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How I Taught My Kids To Let Go


How I Taught My Kids To Let Go

Child holding on to her father leaving for the armyDo you remember seeing that helplessness in the eyes of your baby when you hand her over to your mother-in-law or husband? Does she look at you with tear-filled eyes as if telling you to not leave but to be with her forever?

I know it is disturbing, even if just for that one single moment. You hate to leave your baby with someone else and part with him even for half an hour.Many-a-times you just wish you had a clone who could finish up all the cleaning and cooking and even your work at office, just so that you did not have to see that look in your child’s eyes.

Not to mention, the cry and the long face of your child when you first left her at the playschool. It’s all so saddening and perturbing, but, unfortunately, all babies and parents have to go through it.

It’s called Separation Anxiety and you just have to deal with it, till your baby isn’t at least two years old. All the tact lies in dealing with it wisely, smartly and patiently. Let me tell you, how this can be made possible.


How will I know if my child has Separation Anxiety Disorder?

If your child is above five years of age and still shivers at the thought of getting physically separated from you, cries incessantly and uncontrollably while parting and is not able to cope with separation, then she is surely suffering from Separation Anxiety Disorder.

Children suffering with this disorder may also show the following symptoms:

anxious child

⇒ Complaints of physical problems like stomach ache, dizziness, toothache, heavy breathing etc.

⇒ May ask questions like, ‘what if something goes wrong with me?’ or ‘what will happen to mom or dad after I leave?’

⇒ Refuse to stay alone at home or even in a room.

⇒ May show disinterest in participating in social activities.

⇒ Refuse to use a public transport all by her own.

⇒ Feel uncomfortable in the presence of a babysitter.

How does Separation Anxiety Disorder affect my child?

Some parents feel important and wanted, when they see their child sticking to them and liking to be with them all the time. But, this behaviour of the child is actually a disorder which affects her adversely in the long run, in the following ways.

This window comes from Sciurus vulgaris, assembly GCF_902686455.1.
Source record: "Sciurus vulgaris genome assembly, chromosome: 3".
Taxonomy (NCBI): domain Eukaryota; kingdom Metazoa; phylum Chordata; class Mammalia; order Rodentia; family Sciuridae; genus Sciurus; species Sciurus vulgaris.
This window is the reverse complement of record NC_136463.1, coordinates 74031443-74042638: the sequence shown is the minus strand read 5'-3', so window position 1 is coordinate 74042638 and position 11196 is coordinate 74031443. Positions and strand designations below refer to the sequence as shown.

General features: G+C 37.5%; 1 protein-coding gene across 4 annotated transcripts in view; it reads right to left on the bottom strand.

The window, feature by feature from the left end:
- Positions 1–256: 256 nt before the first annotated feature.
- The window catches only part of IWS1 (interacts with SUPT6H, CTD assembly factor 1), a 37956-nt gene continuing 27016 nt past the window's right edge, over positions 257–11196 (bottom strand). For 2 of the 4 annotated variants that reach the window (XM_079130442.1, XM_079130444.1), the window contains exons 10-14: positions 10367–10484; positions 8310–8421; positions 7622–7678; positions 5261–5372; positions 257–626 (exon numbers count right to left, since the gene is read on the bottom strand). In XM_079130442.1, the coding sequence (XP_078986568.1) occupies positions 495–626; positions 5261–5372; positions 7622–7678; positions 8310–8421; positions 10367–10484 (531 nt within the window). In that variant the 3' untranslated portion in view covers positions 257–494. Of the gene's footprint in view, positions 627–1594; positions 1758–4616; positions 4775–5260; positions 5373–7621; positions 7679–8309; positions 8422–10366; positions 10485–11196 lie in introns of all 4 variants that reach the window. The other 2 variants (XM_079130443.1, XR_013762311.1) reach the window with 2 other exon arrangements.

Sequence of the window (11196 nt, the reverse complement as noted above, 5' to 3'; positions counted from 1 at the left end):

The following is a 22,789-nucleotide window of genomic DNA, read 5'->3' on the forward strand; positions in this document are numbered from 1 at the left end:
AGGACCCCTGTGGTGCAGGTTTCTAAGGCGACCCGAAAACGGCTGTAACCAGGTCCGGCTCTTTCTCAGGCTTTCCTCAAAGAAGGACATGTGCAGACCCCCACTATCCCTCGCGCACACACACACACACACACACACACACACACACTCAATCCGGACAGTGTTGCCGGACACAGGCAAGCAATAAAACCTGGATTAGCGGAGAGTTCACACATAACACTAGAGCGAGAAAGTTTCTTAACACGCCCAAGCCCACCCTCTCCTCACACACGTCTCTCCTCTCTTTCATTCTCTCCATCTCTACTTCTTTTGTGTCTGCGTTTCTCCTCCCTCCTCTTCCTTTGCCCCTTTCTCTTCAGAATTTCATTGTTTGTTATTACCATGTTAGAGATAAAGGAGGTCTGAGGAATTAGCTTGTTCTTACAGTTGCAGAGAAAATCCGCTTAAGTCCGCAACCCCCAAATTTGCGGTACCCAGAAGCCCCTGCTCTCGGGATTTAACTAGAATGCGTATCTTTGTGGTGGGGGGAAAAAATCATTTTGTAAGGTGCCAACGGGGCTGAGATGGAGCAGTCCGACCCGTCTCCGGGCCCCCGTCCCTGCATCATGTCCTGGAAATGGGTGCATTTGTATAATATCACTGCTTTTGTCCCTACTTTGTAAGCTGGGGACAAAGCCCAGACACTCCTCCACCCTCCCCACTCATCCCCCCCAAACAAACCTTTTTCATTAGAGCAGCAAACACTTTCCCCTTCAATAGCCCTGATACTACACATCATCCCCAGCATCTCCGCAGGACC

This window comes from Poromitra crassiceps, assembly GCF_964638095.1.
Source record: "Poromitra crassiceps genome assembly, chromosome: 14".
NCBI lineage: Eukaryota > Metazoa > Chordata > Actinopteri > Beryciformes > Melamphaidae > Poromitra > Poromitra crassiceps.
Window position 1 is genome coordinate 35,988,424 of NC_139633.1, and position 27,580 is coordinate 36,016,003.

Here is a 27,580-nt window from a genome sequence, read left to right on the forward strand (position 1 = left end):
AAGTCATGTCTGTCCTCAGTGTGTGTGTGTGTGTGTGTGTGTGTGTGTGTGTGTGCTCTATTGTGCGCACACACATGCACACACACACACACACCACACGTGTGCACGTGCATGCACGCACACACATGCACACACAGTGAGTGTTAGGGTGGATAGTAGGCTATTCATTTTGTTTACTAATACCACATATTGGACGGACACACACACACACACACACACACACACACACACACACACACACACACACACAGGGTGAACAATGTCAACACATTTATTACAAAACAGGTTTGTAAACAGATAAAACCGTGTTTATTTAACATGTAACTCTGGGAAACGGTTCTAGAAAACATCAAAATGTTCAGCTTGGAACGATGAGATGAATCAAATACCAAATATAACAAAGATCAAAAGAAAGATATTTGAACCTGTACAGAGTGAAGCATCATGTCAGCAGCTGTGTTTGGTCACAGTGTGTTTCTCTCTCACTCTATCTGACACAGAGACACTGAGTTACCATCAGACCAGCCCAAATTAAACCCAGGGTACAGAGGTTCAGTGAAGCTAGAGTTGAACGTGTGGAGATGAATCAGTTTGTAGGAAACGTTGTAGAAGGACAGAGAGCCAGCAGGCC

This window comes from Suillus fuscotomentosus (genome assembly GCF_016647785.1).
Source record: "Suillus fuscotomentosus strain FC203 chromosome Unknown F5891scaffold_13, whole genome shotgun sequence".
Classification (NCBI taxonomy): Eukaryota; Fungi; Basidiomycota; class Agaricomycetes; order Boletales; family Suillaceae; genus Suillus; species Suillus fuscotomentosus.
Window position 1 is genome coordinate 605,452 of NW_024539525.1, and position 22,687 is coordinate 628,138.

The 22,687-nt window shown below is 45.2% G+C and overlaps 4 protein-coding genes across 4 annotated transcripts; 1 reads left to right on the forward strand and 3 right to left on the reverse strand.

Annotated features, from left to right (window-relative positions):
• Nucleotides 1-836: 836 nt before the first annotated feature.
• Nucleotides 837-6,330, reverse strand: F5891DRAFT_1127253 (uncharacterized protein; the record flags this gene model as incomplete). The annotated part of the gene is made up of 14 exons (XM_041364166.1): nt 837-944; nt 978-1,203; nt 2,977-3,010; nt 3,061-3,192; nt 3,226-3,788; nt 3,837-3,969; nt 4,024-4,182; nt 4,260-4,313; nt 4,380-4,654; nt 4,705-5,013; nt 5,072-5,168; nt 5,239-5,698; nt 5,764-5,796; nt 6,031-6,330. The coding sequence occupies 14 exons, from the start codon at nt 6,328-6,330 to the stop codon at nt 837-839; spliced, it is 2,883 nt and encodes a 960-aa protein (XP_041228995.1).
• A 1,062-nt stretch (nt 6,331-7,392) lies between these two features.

Boy in anxiety

  • The child becomes totally dependant on you and loses his/her own identity in the process.
  • The child exhibits fussy behaviour and seems to be cranky all the time.
  • Overall development of the child does not occur, due to reluctance in participating in all activities.
  • Affects his health in the long run (refuses to eat or sleep when you’re not around)

How can I deal with it?

Now that you know that your child has separation anxiety, all you can do is deal with it. The following tips may come handy in the process:

The simplest way is to not separate from your child at all. Minimize his ‘alone-time’ as much as you can and your child will just be fine. If that’s not possible, leave your child with people who you and your child, both, are familiar with and with whom your child will be relatively more comfortable.

Mother and child

While hiring a babysitter, make sure that your kid spends enough time with the babysitter in your presence; so that when you leave him alone with the babysitter, he doesn’t feel much of a difference in his surroundings.

If you have to go to work, while leaving your kid alone, then first have some practice sessions. Before starting to work full-time, try working from home for some time, where for your child you will be in office, whereas actually you would just lock yourself up in a room for the day.

Never leave your baby alone, without bidding goodbye to her. The thought of you simply disappearing without any notice can be even more frightening for your child.

While leaving your child at the daycare or with a babysitter leave notes, voice notes, hourly gifts for her to open – to keep her entertained and feeling at home the whole day.

Child with parent in the park

Talk it out with your child, if she is old enough to do so. Ask her lovingly, why she doesn’t want to let Mumma go or why she wants to be with Papa all the time? It might as will be the result of some other discomfort.

Try hiring a counselor for your child, to work out the problem. Separation Anxiety can be tackled easily if it is dealt with wisely and with patience and love.

Most children grow out of it with time and just about a handful need to be counseled. Decide what’s best for your child and be with her in the process of getting separated from separation anxiety.

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